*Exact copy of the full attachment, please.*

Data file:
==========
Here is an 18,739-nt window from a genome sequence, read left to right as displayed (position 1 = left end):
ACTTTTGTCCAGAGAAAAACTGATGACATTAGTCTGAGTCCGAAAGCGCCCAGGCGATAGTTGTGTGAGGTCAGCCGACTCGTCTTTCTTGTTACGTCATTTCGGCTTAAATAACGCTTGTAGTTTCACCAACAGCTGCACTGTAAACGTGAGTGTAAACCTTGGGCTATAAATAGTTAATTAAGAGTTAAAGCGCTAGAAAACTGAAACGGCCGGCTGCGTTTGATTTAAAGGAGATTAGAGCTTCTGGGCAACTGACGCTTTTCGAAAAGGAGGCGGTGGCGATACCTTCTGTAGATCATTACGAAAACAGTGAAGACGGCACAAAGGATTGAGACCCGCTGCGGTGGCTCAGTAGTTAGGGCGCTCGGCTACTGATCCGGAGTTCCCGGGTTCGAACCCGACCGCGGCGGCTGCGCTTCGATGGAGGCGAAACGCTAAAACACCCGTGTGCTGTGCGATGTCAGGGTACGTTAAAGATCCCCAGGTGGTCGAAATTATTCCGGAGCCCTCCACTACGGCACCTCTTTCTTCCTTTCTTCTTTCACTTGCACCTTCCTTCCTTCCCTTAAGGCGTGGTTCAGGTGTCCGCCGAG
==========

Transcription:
Here is an 18,739-nt window from a genome sequence, read left to right as displayed (position 1 = left end):
ACTTTTGTCCAGAGAAAAACTGATGACATTAGTCTGAGTCCGAAAGCGCCCAGGCGATAGTTGTGTGAGGTCAGCCGACTCGTCTTTCTTGTTACGTCATTTCGGCTTAAATAACGCTTGTAGTTTCACCAACAGCTGCACTGTAAACGTGAGTGTAAACCTTGGGCTATAAATAGTTAATTAAGAGTTAAAGCGCTAGAAAACTGAAACGGCCGGCTGCGTTTGATTTAAAGGAGATTAGAGCTTCTGGGCAACTGACGCTTTTCGAAAAGGAGGCGGTGGCGATACCTTCTGTAGATCATTACGAAAACAGTGAAGACGGCACAAAGGATTGAGACCCGCTGCGGTGGCTCAGTAGTTAGGGCGCTCGGCTACTGATCCGGAGTTCCCGGGTTCGAACCCGACCGCGGCGGCTGCGCTTCGATGGAGGCGAAACGCTAAAACACCCGTGTGCTGTGCGATGTCAGGGTACGTTAAAGATCCCCAGGTGGTCGAAATTATTCCGGAGCCCTCCACTACGGCACCTCTTTCTTCCTTTCTTCTTTCACTTGCACCTTCCTTCCTTCCCTTAAGGCGTGGTTCAGGTGTCCGCCGAG